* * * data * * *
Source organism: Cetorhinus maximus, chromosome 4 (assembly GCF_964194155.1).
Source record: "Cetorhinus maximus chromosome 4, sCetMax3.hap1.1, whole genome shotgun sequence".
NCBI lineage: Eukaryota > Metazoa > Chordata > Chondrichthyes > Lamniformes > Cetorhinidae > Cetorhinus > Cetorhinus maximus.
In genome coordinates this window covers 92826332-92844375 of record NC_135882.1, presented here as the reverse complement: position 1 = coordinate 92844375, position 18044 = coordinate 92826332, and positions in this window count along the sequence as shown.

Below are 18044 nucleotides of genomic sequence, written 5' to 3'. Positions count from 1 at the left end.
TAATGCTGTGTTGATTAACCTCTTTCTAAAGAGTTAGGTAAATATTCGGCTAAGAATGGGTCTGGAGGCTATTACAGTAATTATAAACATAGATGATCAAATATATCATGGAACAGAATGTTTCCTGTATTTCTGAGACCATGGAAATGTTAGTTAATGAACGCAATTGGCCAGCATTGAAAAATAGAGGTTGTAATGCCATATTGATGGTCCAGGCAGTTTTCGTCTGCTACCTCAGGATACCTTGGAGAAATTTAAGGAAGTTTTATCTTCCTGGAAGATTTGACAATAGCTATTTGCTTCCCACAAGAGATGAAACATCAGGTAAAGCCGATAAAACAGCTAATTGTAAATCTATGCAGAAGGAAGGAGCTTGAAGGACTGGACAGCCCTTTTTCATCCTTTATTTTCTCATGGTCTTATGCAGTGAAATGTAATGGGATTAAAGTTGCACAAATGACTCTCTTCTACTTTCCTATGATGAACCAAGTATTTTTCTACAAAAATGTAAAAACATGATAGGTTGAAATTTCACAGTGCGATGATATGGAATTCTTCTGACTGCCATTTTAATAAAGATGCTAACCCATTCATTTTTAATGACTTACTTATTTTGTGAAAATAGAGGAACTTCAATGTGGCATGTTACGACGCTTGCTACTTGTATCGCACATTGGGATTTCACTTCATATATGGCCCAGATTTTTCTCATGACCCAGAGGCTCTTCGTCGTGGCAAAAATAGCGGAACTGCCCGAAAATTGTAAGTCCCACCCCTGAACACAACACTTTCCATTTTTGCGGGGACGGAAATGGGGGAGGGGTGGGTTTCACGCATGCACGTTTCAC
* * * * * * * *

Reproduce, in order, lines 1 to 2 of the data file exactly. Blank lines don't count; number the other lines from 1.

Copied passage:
Source organism: Cetorhinus maximus, chromosome 4 (assembly GCF_964194155.1).
Source record: "Cetorhinus maximus chromosome 4, sCetMax3.hap1.1, whole genome shotgun sequence".